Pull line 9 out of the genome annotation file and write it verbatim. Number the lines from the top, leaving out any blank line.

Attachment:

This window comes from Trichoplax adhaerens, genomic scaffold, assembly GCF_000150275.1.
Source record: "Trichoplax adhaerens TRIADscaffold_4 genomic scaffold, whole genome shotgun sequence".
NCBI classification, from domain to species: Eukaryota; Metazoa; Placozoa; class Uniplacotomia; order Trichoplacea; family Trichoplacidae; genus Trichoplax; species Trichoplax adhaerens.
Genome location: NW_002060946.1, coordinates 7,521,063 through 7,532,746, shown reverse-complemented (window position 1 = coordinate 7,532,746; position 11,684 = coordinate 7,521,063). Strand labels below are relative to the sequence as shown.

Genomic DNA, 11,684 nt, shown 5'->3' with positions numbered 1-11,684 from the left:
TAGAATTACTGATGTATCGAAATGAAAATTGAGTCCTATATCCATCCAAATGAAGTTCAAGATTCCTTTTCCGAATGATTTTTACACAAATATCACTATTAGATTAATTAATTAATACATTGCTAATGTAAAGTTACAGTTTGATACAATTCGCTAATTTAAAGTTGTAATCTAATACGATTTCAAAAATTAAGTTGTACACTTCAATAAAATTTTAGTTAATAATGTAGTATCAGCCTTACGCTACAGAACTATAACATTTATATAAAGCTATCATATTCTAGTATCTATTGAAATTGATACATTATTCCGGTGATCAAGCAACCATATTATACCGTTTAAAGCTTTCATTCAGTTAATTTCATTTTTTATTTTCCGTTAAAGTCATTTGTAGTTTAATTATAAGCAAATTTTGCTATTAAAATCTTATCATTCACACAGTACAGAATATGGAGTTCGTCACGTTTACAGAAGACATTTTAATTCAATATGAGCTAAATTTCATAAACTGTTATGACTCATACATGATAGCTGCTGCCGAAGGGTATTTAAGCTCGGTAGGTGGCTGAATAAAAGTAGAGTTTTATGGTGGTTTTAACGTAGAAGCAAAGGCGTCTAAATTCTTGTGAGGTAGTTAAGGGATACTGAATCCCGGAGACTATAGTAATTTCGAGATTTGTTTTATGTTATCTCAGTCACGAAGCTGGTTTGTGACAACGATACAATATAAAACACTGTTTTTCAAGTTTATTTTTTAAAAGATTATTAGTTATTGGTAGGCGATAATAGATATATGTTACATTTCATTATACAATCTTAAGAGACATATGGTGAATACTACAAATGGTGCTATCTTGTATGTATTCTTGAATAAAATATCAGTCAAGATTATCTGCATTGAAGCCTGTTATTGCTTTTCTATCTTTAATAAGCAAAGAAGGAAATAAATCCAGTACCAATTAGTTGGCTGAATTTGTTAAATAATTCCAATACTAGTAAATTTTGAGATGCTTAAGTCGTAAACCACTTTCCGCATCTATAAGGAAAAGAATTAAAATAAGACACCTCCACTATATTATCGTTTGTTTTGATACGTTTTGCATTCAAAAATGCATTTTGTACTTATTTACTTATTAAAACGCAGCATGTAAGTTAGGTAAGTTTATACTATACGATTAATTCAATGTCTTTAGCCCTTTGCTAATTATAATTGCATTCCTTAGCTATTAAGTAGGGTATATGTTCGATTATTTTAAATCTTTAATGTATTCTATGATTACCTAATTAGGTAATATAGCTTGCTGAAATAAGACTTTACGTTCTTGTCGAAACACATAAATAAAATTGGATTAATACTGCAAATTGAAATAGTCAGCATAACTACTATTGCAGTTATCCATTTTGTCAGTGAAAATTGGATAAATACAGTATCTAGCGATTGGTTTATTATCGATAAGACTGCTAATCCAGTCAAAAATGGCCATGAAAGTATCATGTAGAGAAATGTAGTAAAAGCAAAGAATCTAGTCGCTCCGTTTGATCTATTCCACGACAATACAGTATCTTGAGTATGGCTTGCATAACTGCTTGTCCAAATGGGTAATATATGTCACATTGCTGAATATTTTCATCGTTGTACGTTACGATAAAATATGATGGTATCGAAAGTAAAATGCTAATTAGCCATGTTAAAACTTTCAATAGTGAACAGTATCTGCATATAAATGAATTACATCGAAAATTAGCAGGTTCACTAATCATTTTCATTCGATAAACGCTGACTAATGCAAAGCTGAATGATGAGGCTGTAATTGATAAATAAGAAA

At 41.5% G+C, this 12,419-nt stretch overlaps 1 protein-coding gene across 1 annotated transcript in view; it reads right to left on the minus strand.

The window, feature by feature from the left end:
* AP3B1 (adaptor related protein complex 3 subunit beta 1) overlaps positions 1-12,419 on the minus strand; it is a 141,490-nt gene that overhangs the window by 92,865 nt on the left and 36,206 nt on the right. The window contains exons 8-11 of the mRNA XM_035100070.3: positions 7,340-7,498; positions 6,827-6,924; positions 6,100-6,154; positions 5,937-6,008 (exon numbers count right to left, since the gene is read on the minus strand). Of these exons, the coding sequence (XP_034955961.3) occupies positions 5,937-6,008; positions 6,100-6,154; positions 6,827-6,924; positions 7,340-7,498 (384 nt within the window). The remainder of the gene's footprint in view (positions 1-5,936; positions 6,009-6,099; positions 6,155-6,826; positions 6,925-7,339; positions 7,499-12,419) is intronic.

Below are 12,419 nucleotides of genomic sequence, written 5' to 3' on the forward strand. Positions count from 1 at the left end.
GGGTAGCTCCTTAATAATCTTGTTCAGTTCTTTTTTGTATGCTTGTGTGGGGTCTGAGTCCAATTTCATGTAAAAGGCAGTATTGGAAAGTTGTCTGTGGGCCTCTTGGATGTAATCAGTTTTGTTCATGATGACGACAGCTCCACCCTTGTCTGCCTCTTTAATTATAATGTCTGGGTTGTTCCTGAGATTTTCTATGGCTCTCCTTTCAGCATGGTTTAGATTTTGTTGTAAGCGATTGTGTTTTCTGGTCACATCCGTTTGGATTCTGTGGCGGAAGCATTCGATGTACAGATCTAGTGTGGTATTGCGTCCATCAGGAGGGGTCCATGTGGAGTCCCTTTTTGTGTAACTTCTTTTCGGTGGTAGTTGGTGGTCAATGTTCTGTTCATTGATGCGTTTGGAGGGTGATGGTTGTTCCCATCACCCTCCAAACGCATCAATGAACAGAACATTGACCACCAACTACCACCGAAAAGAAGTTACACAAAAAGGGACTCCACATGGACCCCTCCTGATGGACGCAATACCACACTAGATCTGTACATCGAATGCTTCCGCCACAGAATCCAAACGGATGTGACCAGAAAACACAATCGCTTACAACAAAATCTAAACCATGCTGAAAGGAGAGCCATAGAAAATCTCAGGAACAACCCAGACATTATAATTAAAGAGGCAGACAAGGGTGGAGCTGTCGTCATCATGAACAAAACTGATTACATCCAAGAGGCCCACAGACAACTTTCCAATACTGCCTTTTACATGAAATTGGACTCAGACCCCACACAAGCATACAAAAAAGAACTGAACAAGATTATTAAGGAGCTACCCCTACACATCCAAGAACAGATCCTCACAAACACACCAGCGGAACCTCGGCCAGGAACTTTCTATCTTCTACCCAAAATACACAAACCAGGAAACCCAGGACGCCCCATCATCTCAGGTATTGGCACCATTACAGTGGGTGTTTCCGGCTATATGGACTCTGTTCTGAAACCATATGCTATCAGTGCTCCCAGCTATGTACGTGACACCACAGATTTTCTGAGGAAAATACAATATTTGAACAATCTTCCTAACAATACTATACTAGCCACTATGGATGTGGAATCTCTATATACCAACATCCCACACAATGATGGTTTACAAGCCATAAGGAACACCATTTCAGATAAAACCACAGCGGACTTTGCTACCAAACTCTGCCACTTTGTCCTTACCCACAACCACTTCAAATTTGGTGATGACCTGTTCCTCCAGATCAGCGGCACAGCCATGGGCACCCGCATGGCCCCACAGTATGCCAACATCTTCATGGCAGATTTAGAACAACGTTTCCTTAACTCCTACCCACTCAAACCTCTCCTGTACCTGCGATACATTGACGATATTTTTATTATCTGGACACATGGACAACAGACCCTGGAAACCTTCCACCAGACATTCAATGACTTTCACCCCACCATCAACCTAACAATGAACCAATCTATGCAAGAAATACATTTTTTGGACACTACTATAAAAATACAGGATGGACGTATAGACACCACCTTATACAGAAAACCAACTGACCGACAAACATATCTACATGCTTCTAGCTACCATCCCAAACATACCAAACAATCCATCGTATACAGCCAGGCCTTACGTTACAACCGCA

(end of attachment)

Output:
* AP3B1 (adaptor related protein complex 3 subunit beta 1) overlaps positions 1-12,419 on the minus strand; it is a 141,490-nt gene that overhangs the window by 92,865 nt on the left and 36,206 nt on the right. The window contains exons 8-11 of the mRNA XM_035100070.3: positions 7,340-7,498; positions 6,827-6,924; positions 6,100-6,154; positions 5,937-6,008 (exon numbers count right to left, since the gene is read on the minus strand). Of these exons, the coding sequence (XP_034955961.3) occupies positions 5,937-6,008; positions 6,100-6,154; positions 6,827-6,924; positions 7,340-7,498 (384 nt within the window). The remainder of the gene's footprint in view (positions 1-5,936; positions 6,009-6,099; positions 6,155-6,826; positions 6,925-7,339; positions 7,499-12,419) is intronic.